Nov 26, 2021
ARTIST KAZUYA YAMAGUCHI IS eyeing my technique. Moments before, I pounded bark from a mulberry tree with a mallet and now, in an attempt to make washi paper, I’m sieving the pulp through a mesh frame. “Don’t shake,” he cautions. “Don’t try to even it out.” He reminds me that its beauty comes from its irregularity.
Yamaguchi is one of several artists offering experiences that are tied to the land of the new ROKU KYOTO resort, Hilton’s first LXR Hotels & Resorts property in Asia Pacific. The 114-room resort, which opened in the foothills of the Takagamine Mountains in Kyoto this September, draws on a history that extends much further back. More than 400 years ago, this was the place of an artists’ village where craftsmen from various traditions came together.
It was here that the Rinpa style of painting was born. Modern interpretations of this Japanese artform can be found throughout the grounds, from the paintings in the lobby to the plating in the restaurant. LXR Hotels and the team behind ROKU KYOTO wanted the property to reflect its history. Hawaiian-born, Japanese-lineage, Bangkok-based architect Clint Nagata, therefore, was a brilliant choice. His BLINK Design Group specializes in crafting luxury hotels with a contemporary and exploratory aesthetic interpretation of the Asian cultures in which they’re located.
At ROKU KYOTO, each area has a subtle touch of one of the styles from the original village. Lacquerware is featured in the tea house and lobby, ceramics is the theme in the wellness spaces, bamboo creations are one of the highlights in the restaurant, and traditional paper is presented in the guest rooms in the form of patterned paneling.
This connection is also apparent through the experiences they offer guests. The water I use to make washi is from the Tenjin River, which flows alongside the property. Centuries prior, papermakers used to ply their trade along this waterway.
There’s a relationship between both the history and the natural environment here. The overall design of the public spaces is reminiscent of local shrines, with high-pitched tiered ceilings, grand wooden pillars, and a calming flow between spaces. Ancient kitayama (a kind of Japanese cedar) trees are the first thing I see upon arrival, pruned meticulously to reach skyward. This distinct kind of cedar adorns platforms on an expansive reflective pool that sits at the property’s heart, mirroring the mountain range behind. The garden areas are awash with plants from the surrounding forest. Red pine, maple, cherry blossoms, and cedar are just a few creating the foliage.
The Garden Deluxe room, where I stay, features its own private yard of trees and stones framed by high walls. I enjoy the view from a deep onsen bath. The kind of natural hot spring water Japan is famous for flows to this room type only.
The same water that fills my bath can be enjoyed in the resort’s thermal pool. The 25-meter-long onsen pool hovers at a temperature of 37 degrees in fall, but that temperature changes with the season. Unlike traditional onsen where bathing suits aren’t allowed and people keep their voices to a whisper, here families enjoy the water with kids splashing around while their parents rest to the side. Although the onsen pool is a huge draw, the resort’s calming, cave-like thermal room (sauna) was one of the places I enjoyed most.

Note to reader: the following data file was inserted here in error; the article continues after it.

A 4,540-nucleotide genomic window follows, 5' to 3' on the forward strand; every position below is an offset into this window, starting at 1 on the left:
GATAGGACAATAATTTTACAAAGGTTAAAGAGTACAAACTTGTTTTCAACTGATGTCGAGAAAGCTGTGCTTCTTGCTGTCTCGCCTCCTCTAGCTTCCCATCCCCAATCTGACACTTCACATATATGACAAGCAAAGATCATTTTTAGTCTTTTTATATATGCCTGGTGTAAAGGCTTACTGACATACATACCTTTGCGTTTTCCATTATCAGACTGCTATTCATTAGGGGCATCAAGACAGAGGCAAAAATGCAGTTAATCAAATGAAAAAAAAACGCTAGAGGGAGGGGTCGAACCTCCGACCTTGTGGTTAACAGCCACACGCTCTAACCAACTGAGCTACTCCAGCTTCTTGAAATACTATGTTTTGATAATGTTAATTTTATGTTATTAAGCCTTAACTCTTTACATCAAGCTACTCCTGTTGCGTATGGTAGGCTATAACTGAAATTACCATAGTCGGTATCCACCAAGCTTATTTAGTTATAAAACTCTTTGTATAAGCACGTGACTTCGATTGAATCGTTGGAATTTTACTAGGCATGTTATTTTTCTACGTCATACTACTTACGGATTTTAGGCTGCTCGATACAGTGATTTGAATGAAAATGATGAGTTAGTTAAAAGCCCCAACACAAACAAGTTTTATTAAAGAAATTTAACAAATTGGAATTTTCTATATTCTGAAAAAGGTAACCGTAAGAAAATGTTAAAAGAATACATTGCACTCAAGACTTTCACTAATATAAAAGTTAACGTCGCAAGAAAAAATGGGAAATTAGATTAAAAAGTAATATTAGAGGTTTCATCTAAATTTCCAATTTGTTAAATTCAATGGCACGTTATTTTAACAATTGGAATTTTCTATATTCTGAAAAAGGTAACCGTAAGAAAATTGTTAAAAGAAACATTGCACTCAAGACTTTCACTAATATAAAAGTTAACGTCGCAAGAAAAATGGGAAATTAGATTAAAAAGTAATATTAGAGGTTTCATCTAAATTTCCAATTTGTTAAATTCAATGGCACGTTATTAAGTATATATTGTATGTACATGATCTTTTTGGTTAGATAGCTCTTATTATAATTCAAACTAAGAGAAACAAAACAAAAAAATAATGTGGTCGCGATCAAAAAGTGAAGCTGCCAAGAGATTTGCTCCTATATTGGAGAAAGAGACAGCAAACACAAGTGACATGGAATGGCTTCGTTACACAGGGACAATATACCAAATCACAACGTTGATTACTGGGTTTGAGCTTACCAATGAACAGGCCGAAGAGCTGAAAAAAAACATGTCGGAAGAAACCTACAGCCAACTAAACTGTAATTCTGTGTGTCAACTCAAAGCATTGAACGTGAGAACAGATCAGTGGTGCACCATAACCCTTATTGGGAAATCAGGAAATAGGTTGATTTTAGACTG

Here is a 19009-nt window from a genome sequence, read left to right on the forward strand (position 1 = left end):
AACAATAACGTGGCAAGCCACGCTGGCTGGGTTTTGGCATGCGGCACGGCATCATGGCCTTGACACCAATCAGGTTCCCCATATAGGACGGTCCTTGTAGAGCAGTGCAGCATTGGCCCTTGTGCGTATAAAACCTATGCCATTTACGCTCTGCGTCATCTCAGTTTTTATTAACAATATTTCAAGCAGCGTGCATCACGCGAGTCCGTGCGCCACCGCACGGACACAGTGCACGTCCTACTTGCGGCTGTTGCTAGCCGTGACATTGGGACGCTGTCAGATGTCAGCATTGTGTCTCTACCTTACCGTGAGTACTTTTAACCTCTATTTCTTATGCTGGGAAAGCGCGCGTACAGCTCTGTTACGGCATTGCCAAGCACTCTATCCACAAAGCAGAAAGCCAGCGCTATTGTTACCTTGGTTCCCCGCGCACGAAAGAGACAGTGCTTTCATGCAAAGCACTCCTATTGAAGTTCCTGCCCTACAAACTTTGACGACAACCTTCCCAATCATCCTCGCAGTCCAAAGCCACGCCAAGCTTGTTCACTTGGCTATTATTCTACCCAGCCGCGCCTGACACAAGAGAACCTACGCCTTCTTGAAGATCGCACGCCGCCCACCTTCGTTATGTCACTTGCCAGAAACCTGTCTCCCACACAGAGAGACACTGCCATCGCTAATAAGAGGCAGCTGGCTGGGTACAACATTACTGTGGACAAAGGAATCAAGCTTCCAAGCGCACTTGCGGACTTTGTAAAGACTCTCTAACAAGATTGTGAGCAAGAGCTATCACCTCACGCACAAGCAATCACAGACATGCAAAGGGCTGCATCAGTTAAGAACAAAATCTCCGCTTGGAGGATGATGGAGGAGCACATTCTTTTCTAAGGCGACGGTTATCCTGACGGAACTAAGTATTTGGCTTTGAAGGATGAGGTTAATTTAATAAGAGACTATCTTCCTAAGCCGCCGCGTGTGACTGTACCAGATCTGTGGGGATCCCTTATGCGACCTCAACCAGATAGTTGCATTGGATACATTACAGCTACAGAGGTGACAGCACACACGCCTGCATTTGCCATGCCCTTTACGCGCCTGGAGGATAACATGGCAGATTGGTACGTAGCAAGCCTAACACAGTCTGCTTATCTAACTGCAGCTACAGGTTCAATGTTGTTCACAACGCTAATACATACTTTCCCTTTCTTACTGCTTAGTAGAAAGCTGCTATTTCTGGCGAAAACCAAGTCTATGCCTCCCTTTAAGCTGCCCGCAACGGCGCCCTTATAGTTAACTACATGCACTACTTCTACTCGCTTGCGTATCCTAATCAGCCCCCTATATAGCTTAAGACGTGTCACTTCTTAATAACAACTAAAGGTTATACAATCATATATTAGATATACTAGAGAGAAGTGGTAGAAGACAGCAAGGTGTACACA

Guests can also soak in the onsen waters in THE ROKU SPA’s twin room, where a huge tub sits between daybeds. The spa has three rooms where they carry out therapies around the theme of “Kyoto Elements.” Their signature spa experiences draw on knowledge of Ayurvedic doshas, which classifies people by the natural elements of air, space, fire, water and earth, and works to balance them.
The Tenjin River also plays a role here. Their signature Tenjingawa Stone Massage uses stones that have been soaked in the river prior to the treatment. My spa therapist tells me this process channels the energy of the water and mountains into the stones. Washi paper makes an appearance here, too. The therapy begins with a purification ritual where I throw cedar-scented kirinusa (thinly cut paper) over my shoulder as a way to “let go of things within.”
The restaurant pays homage to the heritage with the chef’s table feast “Rinpa Reflection,” a 10-course meal at the property’s all-day dining restaurant TENJIN. Head chef Akira Taniguchi uses both plating and the plates themselves to honor the theme. During the two-hour meal he glides between the open kitchen counter and where we sit, placing the final touches on dishes before us: shaving truffles onto a creamy risotto or adding foam for a bit of flair. The typical menu includes dishes like yuba wrapped lobster, but the chef was able to offer a full vegetarian set upon request. For me, even on the regular menu, the star of the feast is the dish “Vegetable Garden,” an array of herbs, edible flowers, and vegetables that are a nod to a famous, nearby Edo period herbal garden.
ROKU KYOTO’s unique story and focus on local immersive experiences — from dining to artisans — are pillars of the brand behind it. “LXR and luxury travel itself is really going more in the direction of experiential travel,” said Nils-Arne Schroeder, Vice President of Luxury & Lifestyle, Asia Pacific, Hilton.
Schroeder reminds me it’s the memories of our experiences when we travel that really stay with us, more so than the bed we sleep in while we’re away. At ROKU KYOTO they get both right.
lxrhotels.hiltonbusinessonline.com/lxr/roku-kyoto; doubles from ¥130,000 net including breakfast
All photos courtesy of ROKU KYOTO, LXR Hotels and Resorts, except as noted